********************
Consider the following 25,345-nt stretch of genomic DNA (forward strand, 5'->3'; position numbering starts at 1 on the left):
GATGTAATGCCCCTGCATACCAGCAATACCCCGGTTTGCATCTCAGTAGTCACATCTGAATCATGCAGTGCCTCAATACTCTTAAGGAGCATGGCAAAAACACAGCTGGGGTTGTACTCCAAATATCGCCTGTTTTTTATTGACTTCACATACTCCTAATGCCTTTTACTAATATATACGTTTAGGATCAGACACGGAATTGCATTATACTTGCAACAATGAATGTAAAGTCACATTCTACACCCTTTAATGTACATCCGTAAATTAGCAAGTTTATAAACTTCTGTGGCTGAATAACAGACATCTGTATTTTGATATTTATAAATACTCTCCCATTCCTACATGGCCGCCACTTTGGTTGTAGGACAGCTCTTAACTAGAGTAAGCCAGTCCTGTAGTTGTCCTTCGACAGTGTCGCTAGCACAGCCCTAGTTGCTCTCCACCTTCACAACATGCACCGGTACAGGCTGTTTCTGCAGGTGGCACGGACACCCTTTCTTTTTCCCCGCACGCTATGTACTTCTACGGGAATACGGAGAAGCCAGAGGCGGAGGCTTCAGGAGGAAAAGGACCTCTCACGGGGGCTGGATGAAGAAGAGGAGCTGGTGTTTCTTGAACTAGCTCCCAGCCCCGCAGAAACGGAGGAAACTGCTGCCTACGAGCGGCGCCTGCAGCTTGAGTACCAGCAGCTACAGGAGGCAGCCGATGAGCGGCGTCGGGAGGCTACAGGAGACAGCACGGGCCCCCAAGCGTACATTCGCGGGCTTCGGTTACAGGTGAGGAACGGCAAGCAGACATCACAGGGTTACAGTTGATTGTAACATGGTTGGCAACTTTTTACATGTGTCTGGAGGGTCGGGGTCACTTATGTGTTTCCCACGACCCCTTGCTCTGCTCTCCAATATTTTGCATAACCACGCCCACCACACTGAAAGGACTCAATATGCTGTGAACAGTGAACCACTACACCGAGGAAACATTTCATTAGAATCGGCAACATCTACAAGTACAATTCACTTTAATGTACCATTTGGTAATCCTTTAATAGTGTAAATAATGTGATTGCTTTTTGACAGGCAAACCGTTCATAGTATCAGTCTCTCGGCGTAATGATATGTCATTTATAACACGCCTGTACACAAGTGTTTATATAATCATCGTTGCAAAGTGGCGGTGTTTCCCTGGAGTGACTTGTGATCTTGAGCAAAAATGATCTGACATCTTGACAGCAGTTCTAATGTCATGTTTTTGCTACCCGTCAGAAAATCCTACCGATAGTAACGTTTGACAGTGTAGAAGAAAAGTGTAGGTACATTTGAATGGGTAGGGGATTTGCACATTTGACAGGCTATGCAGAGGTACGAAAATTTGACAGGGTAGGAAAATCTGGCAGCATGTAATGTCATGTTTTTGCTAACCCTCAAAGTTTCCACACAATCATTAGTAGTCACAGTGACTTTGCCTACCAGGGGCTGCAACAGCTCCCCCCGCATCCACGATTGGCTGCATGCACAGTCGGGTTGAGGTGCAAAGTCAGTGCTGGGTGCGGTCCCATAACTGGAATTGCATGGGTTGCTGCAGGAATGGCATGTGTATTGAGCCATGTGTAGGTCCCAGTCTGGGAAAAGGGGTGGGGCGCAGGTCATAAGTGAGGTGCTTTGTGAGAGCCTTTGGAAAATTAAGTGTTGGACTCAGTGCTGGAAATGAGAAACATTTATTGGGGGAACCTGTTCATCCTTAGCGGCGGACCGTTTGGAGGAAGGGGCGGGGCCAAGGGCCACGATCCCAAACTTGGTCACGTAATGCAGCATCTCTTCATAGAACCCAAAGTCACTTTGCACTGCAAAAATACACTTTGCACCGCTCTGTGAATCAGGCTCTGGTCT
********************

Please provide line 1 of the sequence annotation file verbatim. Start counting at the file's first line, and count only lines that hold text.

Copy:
Consider the following 25,345-nt stretch of genomic DNA (forward strand, 5'->3'; position numbering starts at 1 on the left):